Arbuscular Mycorrhizal Fungi Provide Complementary Characteristics that Improve Plant Tolerance to Drought and Salinity: Date Palm as Model

  • Ahmed Qaddoury
Part of the Fungal Biology book series (FUNGBIO)


In arid areas, date palm (Phoenix dactylifera L.) is considered crucial to the ecosystem establishment and maintenance as it protects the surrounding vegetation against desert influences and provides adequate microclimate to the understory crops. Palm grove, the keystone of the oasian ecosystem balance, is often subjected to severe environmental constraints such as nutrient-poor soil, long-term drought, high temperature, salin soil, and desertification. These constraints cause not only reduction in the production of dates, the principal food of humans and animals in the desert, but also accentuate the fragility of this ecosystem that is no longer able to buffer the effects of climate fluctuations.

One of the main challenges for agricultural success in arid land is the efficient exploitation of soil, not only as an agricultural resource base but also as a living and fragile system, to guarantee its long-term stability and productivity. Among the soil fertility factors, the biological component is the most important since the agronomic potentialities of a soil depend on it. The management of soil microorganisms as providers of key ecological services is at the forefront of governing sustainable soil fertility by controlling cycles of major plant nutrients. These organisms, often referred to as “ecosystem engineers,” “biocontrol agents,” “biofertilizers,” or “bioenhancers,” can participate in improving plant growth and nutrition, strengthening plant performance, restoring ecosystems, and combating pests and pollution. The most important providers of these ecological services are arbuscular mycorrhizal (AM) fungi (AMF) which can form symbiotic association (mycorrhiza) with roots of most land plants.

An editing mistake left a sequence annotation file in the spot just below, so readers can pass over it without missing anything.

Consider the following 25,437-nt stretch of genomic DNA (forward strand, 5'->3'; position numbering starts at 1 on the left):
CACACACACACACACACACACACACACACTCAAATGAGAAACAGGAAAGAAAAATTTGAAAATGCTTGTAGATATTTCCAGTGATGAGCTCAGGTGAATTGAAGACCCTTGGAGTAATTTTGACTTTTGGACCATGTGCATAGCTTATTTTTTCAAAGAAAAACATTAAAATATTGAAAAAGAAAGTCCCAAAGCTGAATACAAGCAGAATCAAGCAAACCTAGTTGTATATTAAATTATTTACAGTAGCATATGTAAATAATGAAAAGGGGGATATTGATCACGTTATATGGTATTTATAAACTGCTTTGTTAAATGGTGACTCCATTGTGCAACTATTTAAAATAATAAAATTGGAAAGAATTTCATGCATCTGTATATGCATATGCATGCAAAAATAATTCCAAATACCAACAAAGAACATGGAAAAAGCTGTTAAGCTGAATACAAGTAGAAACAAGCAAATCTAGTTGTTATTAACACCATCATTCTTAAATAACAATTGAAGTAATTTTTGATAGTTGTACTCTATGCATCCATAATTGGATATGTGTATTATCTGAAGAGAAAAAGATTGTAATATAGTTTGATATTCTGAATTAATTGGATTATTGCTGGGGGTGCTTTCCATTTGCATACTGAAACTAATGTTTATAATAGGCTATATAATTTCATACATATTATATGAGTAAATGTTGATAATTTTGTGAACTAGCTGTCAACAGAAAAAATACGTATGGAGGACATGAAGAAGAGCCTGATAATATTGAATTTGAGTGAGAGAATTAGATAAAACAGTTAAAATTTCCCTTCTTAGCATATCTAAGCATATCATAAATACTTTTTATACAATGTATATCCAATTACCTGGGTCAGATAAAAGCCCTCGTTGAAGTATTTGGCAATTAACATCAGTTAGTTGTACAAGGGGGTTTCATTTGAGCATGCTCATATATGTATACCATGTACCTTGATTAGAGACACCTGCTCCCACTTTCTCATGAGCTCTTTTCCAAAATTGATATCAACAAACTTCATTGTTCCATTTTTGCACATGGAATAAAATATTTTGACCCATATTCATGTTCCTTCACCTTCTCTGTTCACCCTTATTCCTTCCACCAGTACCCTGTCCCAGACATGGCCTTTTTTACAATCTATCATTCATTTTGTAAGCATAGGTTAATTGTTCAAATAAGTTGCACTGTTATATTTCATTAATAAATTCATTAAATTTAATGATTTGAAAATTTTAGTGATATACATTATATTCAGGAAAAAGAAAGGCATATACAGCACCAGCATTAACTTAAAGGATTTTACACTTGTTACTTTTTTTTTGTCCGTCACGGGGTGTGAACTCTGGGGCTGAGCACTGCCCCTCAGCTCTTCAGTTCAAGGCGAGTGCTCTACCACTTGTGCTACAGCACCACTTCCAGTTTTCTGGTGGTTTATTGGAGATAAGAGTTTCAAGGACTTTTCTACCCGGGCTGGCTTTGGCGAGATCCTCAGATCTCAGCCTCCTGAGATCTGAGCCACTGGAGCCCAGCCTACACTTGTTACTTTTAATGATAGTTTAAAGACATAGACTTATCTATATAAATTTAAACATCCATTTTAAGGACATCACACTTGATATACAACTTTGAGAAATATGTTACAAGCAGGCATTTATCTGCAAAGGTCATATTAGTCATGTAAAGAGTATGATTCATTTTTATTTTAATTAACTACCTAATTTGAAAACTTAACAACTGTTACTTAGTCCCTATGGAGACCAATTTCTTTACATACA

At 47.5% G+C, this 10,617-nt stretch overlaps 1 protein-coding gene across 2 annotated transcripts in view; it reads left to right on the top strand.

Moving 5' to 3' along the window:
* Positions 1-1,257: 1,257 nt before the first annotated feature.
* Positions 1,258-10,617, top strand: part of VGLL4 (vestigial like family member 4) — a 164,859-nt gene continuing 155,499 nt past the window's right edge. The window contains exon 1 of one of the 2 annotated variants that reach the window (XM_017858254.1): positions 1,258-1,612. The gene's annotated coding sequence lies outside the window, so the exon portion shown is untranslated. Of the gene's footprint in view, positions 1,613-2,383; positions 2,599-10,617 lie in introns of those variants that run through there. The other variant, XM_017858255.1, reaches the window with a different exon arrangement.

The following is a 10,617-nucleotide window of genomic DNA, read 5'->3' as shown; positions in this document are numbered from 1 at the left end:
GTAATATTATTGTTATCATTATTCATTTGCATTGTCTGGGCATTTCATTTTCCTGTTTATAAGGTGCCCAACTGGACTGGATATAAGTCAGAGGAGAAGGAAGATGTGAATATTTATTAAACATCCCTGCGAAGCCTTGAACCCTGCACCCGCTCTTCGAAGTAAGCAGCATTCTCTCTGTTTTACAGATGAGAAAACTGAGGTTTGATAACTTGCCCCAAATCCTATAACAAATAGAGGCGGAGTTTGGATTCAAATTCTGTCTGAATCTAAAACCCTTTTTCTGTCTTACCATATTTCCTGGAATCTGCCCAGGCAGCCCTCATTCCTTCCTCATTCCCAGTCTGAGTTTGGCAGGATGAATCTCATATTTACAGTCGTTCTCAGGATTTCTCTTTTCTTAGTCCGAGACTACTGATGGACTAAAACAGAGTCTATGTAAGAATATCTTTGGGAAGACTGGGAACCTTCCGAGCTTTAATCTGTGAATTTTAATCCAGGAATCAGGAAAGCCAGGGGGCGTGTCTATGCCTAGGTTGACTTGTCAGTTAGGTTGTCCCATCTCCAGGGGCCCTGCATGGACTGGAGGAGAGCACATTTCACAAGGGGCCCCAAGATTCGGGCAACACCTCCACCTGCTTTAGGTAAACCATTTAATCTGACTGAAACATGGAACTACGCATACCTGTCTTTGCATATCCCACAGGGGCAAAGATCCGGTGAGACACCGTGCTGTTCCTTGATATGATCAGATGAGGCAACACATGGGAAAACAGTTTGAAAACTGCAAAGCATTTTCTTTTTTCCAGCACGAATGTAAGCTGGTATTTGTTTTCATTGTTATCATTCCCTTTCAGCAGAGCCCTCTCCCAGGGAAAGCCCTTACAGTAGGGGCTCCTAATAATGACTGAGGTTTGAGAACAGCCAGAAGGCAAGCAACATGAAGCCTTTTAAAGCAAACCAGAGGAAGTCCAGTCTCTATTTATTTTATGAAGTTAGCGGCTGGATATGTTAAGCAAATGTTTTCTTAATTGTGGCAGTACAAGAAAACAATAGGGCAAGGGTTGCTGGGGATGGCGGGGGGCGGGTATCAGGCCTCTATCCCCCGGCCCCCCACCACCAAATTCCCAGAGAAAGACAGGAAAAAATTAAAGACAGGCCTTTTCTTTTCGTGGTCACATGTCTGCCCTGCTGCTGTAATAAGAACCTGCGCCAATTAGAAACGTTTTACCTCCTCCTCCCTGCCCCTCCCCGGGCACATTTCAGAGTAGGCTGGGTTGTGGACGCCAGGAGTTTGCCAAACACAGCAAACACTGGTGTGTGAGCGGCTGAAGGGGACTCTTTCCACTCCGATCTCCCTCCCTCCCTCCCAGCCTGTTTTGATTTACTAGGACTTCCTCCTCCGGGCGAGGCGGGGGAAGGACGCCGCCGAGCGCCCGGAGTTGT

Mycorrhiza refers to a mutual association or symbiosis between plants and soilborne fungi that colonize the cortical tissue of roots during periods of active plant growth. The ability of the root systems to establish beneficial symbiotic relationships with soil microorganisms represents one of the most successful strategies that land plants have developed to cope with abiotic and biotic stresses imposed during the colonization of terrestrial ecosystems.

Mycorrhizas are multifunctional: the multiple benefits gained from complementary characteristics that AM symbiosis provide can be characterized agronomically by increased growth and yield, physiologically by improved nutrients statut and water relations, and ecologically by improved ecosystem stability and preservation. The fungal mycelium that extends from the mycorrhizal roots forms a three-dimensional network linking the root and the soil environment beyond the nutrient depletion zone. It constitutes an efficient system for water and nutrient uptake, scavenging nutrient-poor conditions. The mycelium also contributes to the formation of water-stable aggregates necessary for good soil quality.

Mycorrhizal performances are more pronounced under harsh conditions including poor soil, water scarcity and soil salinity. As a result, mycorrhizal plants are often more competitive and better able to tolerate environmental constraints than are non-mycorrhizal plants.

In this chapter, we will compile and discuss the current knowledge concerning mycorrhizas occurrence and effectiveness in increasing plant performance in terms of growth, nutrition and protection against detrimental effect of abiotic stresses. An overview of most persuasive and effective uses of AMF to improve date palm growth and productivity in the context of the harsh conditions of arid land is highlighted.


Mycorrhiza Biofertilizers Sustainability Date palm Water stress Saline soil 


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© Springer International Publishing AG 2017

Authors and Affiliations

  1. 1.Plant Biotechnology & Agrophysiology of Symbiosis, Department of Biology, FSTUniversity Cadi AyyadMarrakeshMorocco

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